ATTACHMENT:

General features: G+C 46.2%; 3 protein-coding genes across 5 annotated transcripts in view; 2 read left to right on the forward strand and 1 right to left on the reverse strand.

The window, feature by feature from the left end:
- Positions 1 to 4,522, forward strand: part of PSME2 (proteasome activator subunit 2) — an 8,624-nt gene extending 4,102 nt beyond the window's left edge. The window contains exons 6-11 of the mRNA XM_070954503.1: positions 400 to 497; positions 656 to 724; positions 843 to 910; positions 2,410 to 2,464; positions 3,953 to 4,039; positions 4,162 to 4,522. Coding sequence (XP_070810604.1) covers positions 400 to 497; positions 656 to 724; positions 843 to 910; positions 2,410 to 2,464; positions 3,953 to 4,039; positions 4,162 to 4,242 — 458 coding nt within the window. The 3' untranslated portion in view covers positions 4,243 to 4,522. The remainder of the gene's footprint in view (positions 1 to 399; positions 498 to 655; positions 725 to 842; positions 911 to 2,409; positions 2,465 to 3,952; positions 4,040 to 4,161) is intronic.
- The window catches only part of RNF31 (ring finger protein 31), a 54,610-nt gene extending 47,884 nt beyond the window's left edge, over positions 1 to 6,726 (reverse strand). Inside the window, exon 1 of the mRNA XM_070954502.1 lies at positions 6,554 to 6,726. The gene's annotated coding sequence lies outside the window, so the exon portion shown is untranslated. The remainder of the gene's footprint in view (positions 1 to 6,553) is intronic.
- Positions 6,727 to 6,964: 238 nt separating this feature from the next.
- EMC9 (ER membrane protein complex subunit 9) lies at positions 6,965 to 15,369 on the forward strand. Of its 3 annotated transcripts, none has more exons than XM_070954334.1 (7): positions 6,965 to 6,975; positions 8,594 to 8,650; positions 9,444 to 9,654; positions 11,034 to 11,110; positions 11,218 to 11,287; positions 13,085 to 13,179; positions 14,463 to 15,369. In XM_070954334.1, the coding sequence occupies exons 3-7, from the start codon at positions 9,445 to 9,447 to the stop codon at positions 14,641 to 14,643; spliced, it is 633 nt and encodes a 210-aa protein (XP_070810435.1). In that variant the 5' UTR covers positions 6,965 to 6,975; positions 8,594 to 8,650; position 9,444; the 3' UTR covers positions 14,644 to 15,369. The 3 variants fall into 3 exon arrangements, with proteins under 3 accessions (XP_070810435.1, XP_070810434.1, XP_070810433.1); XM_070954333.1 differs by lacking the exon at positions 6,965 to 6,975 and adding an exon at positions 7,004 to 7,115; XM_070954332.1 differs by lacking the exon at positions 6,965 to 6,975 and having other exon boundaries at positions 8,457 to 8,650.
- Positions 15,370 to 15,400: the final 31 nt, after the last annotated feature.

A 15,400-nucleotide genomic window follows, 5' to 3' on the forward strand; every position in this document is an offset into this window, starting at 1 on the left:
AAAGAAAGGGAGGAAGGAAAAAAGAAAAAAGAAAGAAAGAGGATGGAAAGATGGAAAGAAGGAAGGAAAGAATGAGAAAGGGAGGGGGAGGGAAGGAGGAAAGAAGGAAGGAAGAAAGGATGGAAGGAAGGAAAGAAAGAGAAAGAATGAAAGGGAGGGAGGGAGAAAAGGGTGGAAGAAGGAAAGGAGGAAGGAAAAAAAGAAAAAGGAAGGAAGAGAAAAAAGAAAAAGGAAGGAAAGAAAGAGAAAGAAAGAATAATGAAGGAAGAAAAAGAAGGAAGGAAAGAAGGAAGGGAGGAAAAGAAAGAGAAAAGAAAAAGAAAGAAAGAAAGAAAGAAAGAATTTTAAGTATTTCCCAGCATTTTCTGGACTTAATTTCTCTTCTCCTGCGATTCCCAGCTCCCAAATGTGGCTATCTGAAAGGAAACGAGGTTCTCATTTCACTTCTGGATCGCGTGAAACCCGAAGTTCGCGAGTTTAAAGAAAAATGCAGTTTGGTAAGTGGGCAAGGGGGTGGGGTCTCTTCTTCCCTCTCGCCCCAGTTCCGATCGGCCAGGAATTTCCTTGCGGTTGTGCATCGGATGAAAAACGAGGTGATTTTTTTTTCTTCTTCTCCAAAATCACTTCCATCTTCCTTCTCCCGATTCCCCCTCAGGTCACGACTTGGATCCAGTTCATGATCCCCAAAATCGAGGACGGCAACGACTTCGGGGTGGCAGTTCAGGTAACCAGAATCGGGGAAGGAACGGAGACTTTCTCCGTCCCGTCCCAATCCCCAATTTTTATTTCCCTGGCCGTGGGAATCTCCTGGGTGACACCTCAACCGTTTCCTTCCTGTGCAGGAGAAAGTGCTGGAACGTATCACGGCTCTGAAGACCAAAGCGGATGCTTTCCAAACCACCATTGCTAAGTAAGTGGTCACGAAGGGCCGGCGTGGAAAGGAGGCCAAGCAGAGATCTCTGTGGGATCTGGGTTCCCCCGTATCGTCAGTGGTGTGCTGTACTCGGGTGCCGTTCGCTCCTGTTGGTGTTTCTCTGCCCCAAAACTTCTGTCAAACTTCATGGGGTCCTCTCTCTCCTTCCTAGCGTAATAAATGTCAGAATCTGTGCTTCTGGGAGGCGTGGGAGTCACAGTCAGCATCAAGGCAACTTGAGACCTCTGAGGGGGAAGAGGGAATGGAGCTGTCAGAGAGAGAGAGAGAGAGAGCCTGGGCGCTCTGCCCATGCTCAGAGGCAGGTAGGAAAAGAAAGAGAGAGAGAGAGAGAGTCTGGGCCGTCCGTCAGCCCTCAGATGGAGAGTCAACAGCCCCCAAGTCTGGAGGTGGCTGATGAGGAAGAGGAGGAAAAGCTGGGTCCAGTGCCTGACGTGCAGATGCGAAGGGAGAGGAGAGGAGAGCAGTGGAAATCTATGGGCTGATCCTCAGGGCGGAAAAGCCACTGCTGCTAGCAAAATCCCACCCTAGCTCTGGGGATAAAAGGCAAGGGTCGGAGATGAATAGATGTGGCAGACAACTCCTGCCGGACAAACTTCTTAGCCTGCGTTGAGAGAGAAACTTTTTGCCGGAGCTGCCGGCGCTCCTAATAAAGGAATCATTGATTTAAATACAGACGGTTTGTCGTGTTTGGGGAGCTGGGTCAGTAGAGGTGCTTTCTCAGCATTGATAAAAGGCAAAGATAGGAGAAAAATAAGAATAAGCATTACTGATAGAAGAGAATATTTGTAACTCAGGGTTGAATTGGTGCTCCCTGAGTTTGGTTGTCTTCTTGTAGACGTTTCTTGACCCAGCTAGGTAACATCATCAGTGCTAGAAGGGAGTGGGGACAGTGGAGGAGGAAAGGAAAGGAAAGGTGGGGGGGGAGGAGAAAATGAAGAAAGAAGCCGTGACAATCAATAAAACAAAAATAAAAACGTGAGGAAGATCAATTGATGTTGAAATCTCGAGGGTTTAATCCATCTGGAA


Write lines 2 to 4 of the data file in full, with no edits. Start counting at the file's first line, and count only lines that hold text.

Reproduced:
The window, feature by feature from the left end:
- Positions 1 to 4,522, forward strand: part of PSME2 (proteasome activator subunit 2) — an 8,624-nt gene extending 4,102 nt beyond the window's left edge. The window contains exons 6-11 of the mRNA XM_070954503.1: positions 400 to 497; positions 656 to 724; positions 843 to 910; positions 2,410 to 2,464; positions 3,953 to 4,039; positions 4,162 to 4,522. Coding sequence (XP_070810604.1) covers positions 400 to 497; positions 656 to 724; positions 843 to 910; positions 2,410 to 2,464; positions 3,953 to 4,039; positions 4,162 to 4,242 — 458 coding nt within the window. The 3' untranslated portion in view covers positions 4,243 to 4,522. The remainder of the gene's footprint in view (positions 1 to 399; positions 498 to 655; positions 725 to 842; positions 911 to 2,409; positions 2,465 to 3,952; positions 4,040 to 4,161) is intronic.
- The window catches only part of RNF31 (ring finger protein 31), a 54,610-nt gene extending 47,884 nt beyond the window's left edge, over positions 1 to 6,726 (reverse strand). Inside the window, exon 1 of the mRNA XM_070954502.1 lies at positions 6,554 to 6,726. The gene's annotated coding sequence lies outside the window, so the exon portion shown is untranslated. The remainder of the gene's footprint in view (positions 1 to 6,553) is intronic.